A consortium of Japanese organisations led by NTT Docomo earmarked $100 million to Airbus solar-powered high-altitude platform stations subsidiary Aalto HAPS, targeting a launch of connectivity and earth observation services in Japan and other markets in 2026.

The investment was made through the consortium’s investment vehicle HAPS Japan and kicks off a strategic alliance to commercialise the services using HAPS in Japan and across Asia, Docomo explained in a statement.

Space Compass, Mizuho Bank and the Development Bank of Japan also are part of the consortium.

Docomo added Aalto HAPS’ Zephyr aircraft can fly in the stratosphere for months at a time, operating as a multi-function tower in the sky to deliver low-latency direct-to-device 5G connectivity. Using Airbus’ earth observation service Strat-Observer, the craft can also carry out a range of monitoring, tracking, sensing and detection applications. 

Aalto HAPS CEO Samer Halawi noted the investment comes as it moves into the next phase of development, including instigating several customer missions over the coming year, establishing launch and landing sites for Zephyr, and advancing its certification process.

Docomo CTO Takaaki Sato said the HAPS-based non-terrestrial network (NTN) technology combines “unique cutting-edge engineering with economics that are aligned to expand coverage to rural and remote areas”.

Shigehiro Hori, co-CEO of Space Compass, stated Japan’s many remote islands and mountainous areas are uneconomical to connect, adding its strategic relationship with Aalto HAPS would help it “build a new telecommunications infrastructure in these areas and during an era of population decline”.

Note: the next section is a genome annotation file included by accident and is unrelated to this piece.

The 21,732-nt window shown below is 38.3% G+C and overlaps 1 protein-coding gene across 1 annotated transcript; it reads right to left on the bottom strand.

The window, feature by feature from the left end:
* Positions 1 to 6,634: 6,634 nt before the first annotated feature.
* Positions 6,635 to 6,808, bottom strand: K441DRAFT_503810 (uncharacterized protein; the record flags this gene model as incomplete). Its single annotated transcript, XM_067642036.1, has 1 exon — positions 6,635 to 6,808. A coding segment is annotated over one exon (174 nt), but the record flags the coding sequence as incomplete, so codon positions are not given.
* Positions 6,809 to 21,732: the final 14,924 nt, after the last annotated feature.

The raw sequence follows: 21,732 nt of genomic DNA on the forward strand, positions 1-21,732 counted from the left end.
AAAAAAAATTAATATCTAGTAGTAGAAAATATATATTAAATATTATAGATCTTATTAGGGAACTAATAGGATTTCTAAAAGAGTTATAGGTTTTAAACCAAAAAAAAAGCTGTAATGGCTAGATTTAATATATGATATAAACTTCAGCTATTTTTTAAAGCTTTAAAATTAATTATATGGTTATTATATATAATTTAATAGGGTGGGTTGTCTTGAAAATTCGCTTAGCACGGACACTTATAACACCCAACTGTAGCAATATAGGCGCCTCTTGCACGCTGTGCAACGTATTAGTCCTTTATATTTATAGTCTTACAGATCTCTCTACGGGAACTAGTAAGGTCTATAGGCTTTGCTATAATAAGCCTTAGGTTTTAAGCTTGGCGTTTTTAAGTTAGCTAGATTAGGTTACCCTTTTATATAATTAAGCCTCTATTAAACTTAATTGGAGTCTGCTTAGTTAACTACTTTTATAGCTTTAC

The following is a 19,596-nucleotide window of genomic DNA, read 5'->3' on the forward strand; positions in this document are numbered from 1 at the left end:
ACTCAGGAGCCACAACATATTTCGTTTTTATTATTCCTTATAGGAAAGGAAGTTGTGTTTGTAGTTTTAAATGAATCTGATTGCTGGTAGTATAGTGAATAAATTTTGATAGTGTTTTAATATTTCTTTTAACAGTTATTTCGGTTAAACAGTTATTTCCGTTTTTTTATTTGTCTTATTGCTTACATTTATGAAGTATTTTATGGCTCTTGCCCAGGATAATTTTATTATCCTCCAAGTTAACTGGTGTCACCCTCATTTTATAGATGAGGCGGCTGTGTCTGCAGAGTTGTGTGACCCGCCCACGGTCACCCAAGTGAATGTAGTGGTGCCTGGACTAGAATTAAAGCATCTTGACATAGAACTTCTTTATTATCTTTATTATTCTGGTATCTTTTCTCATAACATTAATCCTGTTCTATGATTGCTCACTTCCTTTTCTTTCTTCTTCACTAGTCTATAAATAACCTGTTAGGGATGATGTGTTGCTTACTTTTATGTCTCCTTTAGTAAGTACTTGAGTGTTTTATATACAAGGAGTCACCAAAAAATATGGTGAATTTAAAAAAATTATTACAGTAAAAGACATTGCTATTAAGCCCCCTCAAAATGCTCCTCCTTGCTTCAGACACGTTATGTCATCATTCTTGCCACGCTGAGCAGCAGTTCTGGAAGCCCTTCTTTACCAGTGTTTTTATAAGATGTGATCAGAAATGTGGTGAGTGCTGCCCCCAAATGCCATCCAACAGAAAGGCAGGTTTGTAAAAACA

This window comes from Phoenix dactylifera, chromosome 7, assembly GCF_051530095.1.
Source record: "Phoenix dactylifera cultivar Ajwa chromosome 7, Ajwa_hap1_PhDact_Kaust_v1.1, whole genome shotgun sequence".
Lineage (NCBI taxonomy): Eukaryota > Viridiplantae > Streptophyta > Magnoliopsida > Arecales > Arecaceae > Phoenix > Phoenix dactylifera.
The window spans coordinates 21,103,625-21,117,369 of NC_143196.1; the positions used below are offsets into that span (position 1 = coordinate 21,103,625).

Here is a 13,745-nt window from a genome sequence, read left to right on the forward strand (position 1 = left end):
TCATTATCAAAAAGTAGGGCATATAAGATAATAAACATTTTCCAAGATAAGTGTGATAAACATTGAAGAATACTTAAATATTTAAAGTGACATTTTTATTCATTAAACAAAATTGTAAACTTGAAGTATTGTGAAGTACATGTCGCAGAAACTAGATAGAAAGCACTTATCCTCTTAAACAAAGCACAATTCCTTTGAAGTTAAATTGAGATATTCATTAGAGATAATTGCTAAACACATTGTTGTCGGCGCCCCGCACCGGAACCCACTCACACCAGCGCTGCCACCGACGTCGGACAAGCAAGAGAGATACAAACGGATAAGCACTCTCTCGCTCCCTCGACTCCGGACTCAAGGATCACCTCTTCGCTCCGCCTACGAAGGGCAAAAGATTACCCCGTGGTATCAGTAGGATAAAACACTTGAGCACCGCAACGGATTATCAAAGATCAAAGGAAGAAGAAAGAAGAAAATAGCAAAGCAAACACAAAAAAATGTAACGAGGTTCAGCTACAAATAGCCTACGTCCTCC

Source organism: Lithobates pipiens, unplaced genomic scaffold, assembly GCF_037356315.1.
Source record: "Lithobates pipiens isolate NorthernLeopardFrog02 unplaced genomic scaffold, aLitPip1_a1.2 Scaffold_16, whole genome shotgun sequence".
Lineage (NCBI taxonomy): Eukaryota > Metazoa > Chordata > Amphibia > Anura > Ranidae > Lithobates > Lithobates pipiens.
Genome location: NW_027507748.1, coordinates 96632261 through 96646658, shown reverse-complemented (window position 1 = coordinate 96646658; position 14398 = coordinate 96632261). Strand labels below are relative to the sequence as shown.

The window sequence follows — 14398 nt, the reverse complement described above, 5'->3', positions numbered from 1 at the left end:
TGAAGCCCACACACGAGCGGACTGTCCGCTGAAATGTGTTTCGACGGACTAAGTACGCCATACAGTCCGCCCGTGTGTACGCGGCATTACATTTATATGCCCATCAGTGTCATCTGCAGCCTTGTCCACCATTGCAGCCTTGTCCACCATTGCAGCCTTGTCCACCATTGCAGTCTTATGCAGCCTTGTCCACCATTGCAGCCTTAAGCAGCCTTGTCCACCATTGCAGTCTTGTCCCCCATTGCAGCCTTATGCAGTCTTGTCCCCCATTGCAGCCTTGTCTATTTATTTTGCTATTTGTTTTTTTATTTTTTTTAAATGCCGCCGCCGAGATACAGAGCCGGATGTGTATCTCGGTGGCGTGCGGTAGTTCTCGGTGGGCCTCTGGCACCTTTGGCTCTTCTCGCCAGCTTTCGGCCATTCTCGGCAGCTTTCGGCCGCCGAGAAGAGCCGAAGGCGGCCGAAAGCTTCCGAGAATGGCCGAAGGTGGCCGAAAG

Marc Einstein, chief analyst at research company ITR, told Mobile World Live it is a bold move by Docomo, which has selected HAPS as a key NTN technology whereas most operators including domestic rivals are more focused on satellite connectivity.

“While the economics of HAPS remain uncertain, the technology does have some advantages over satellites as the aircraft fly lower to the ground, provide higher bandwidth speeds and can more easily target specific areas.”

Einstein added the technology will be welcome in Japan as 5G coverage even in central Tokyo often “leaves much to be desired, let alone in rural areas”, noting mountains cover 80 per cent of Japan’s landmass.

In December 2023, Japan’s National Institute of Information and Communications Technology selected Docomo, NTT, Space Compass and Sky Perfect JSAT to develop direct-to-device mobile services using HAPS.